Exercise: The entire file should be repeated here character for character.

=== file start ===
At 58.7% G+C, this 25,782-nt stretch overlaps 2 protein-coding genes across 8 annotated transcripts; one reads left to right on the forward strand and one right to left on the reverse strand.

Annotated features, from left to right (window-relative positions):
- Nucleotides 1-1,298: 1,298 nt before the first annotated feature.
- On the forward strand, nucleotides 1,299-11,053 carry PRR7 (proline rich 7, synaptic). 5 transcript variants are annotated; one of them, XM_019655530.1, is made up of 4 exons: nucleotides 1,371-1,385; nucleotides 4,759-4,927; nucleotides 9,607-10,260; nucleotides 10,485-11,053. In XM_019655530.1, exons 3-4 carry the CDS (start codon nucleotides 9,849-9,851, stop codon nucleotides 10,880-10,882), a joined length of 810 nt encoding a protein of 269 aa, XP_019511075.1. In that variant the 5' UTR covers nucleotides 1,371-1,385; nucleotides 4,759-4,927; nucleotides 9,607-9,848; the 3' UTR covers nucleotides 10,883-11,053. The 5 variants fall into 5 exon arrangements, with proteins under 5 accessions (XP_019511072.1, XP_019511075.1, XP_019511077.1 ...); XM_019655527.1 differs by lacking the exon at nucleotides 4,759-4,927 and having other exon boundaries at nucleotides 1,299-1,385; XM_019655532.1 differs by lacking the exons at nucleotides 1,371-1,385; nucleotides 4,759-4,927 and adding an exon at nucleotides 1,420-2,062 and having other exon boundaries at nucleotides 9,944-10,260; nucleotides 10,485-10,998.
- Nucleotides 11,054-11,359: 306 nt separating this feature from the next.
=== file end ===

At 58.7% G+C, this 25,782-nt stretch overlaps 2 protein-coding genes across 8 annotated transcripts; one reads left to right on the forward strand and one right to left on the reverse strand.

Annotated features, from left to right (window-relative positions):
- Nucleotides 1-1,298: 1,298 nt before the first annotated feature.
- On the forward strand, nucleotides 1,299-11,053 carry PRR7 (proline rich 7, synaptic). 5 transcript variants are annotated; one of them, XM_019655530.1, is made up of 4 exons: nucleotides 1,371-1,385; nucleotides 4,759-4,927; nucleotides 9,607-10,260; nucleotides 10,485-11,053. In XM_019655530.1, exons 3-4 carry the CDS (start codon nucleotides 9,849-9,851, stop codon nucleotides 10,880-10,882), a joined length of 810 nt encoding a protein of 269 aa, XP_019511075.1. In that variant the 5' UTR covers nucleotides 1,371-1,385; nucleotides 4,759-4,927; nucleotides 9,607-9,848; the 3' UTR covers nucleotides 10,883-11,053. The 5 variants fall into 5 exon arrangements, with proteins under 5 accessions (XP_019511072.1, XP_019511075.1, XP_019511077.1 ...); XM_019655527.1 differs by lacking the exon at nucleotides 4,759-4,927 and having other exon boundaries at nucleotides 1,299-1,385; XM_019655532.1 differs by lacking the exons at nucleotides 1,371-1,385; nucleotides 4,759-4,927 and adding an exon at nucleotides 1,420-2,062 and having other exon boundaries at nucleotides 9,944-10,260; nucleotides 10,485-10,998.
- Nucleotides 11,054-11,359: 306 nt separating this feature from the next.